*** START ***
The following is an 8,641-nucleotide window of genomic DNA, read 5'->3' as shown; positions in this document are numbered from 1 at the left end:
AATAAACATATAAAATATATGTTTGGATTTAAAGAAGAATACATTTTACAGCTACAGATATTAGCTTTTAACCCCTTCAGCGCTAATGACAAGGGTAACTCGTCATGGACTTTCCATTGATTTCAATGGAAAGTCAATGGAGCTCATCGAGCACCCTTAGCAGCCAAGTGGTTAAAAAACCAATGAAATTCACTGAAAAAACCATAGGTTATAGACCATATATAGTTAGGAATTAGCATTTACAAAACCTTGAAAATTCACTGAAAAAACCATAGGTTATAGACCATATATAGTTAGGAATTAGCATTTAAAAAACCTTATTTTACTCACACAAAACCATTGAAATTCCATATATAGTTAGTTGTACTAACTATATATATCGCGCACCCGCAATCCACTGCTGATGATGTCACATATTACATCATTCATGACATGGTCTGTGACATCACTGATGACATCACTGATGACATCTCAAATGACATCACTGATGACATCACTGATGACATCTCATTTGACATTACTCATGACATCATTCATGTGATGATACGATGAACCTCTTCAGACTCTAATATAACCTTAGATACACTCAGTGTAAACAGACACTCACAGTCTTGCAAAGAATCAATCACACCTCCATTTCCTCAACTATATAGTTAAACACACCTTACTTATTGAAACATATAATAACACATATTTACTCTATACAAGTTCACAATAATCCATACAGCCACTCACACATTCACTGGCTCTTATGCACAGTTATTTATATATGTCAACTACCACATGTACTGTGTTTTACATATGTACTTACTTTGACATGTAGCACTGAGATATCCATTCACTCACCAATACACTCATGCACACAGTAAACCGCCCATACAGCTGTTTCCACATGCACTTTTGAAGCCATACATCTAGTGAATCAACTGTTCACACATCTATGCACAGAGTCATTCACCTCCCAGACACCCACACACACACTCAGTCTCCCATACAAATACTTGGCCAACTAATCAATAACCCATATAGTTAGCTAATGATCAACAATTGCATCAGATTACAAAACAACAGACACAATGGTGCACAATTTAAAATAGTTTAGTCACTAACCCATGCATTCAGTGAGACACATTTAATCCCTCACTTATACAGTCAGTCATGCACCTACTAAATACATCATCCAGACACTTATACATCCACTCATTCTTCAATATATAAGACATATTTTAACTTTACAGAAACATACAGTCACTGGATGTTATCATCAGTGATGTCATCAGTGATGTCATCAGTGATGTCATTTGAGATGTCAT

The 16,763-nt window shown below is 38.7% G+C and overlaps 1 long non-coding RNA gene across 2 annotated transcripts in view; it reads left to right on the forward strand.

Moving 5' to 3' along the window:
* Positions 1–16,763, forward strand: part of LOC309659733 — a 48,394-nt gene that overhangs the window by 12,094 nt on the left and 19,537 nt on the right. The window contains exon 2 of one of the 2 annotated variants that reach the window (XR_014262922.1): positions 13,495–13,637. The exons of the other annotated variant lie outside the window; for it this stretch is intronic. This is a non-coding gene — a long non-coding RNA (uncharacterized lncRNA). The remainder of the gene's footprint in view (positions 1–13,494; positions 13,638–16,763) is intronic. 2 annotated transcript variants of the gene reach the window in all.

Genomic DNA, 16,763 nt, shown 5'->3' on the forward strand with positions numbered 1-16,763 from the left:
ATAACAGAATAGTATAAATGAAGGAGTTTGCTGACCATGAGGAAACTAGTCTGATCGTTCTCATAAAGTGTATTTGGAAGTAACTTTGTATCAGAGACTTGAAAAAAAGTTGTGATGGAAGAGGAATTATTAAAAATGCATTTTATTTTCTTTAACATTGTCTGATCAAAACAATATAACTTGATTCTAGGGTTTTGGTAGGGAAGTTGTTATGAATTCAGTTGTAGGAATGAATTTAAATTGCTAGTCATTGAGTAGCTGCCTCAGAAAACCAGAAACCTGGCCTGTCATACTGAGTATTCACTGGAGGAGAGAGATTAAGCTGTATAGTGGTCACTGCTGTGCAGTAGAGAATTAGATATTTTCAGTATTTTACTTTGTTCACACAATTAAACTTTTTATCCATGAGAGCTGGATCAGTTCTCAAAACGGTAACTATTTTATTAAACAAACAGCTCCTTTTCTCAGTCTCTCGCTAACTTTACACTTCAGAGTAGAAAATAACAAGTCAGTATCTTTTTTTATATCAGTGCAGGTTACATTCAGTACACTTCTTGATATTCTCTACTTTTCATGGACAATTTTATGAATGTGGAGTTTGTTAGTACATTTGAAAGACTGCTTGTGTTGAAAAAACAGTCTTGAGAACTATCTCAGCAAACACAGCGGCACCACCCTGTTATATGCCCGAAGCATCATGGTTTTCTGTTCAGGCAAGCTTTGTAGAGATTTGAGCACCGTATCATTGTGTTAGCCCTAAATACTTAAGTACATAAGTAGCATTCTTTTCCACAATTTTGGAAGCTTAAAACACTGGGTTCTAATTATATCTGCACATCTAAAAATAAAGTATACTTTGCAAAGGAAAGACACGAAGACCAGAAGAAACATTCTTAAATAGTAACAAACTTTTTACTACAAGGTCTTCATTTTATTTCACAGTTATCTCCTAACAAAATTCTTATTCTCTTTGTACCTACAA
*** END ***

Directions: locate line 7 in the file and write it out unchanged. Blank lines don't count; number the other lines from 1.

ATAACAGAATAGTATAAATGAAGGAGTTTGCTGACCATGAGGAAACTAGTCTGATCGTTCTCATAAAGTGTATTTGGAAGTAACTTTGTATCAGAGACTTGAAAAAAAGTTGTGATGGAAGAGGAATTATTAAAAATGCATTTTATTTTCTTTAACATTGTCTGATCAAAACAATATAACTTGATTCTAGGGTTTTGGTAGGGAAGTTGTTATGAATTCAGTTGTAGGAATGAATTTAAATTGCTAGTCATTGAGTAGCTGCCTCAGAAAACCAGAAACCTGGCCTGTCATACTGAGTATTCACTGGAGGAGAGAGATTAAGCTGTATAGTGGTCACTGCTGTGCAGTAGAGAATTAGATATTTTCAGTATTTTACTTTGTTCACACAATTAAACTTTTTATCCATGAGAGCTGGATCAGTTCTCAAAACGGTAACTATTTTATTAAACAAACAGCTCCTTTTCTCAGTCTCTCGCTAACTTTACACTTCAGAGTAGAAAATAACAAGTCAGTATCTTTTTTTATATCAGTGCAGGTTACATTCAGTACACTTCTTGATATTCTCTACTTTTCATGGACAATTTTATGAATGTGGAGTTTGTTAGTACATTTGAAAGACTGCTTGTGTTGAAAAAACAGTCTTGAGAACTATCTCAGCAAACACAGCGGCACCACCCTGTTATATGCCCGAAGCATCATGGTTTTCTGTTCAGGCAAGCTTTGTAGAGATTTGAGCACCGTATCATTGTGTTAGCCCTAAATACTTAAGTACATAAGTAGCATTCTTTTCCACAATTTTGGAAGCTTAAAACACTGGGTTCTAATTATATCTGCACATCTAAAAATAAAGTATACTTTGCAAAGGAAAGACACGAAGACCAGAAGAAACATTCTTAAATAGTAACAAACTTTTTACTACAAGGTCTTCATTTTATTTCACAGTTATCTCCTAACAAAATTCTTATTCTCTTTGTACCTACAA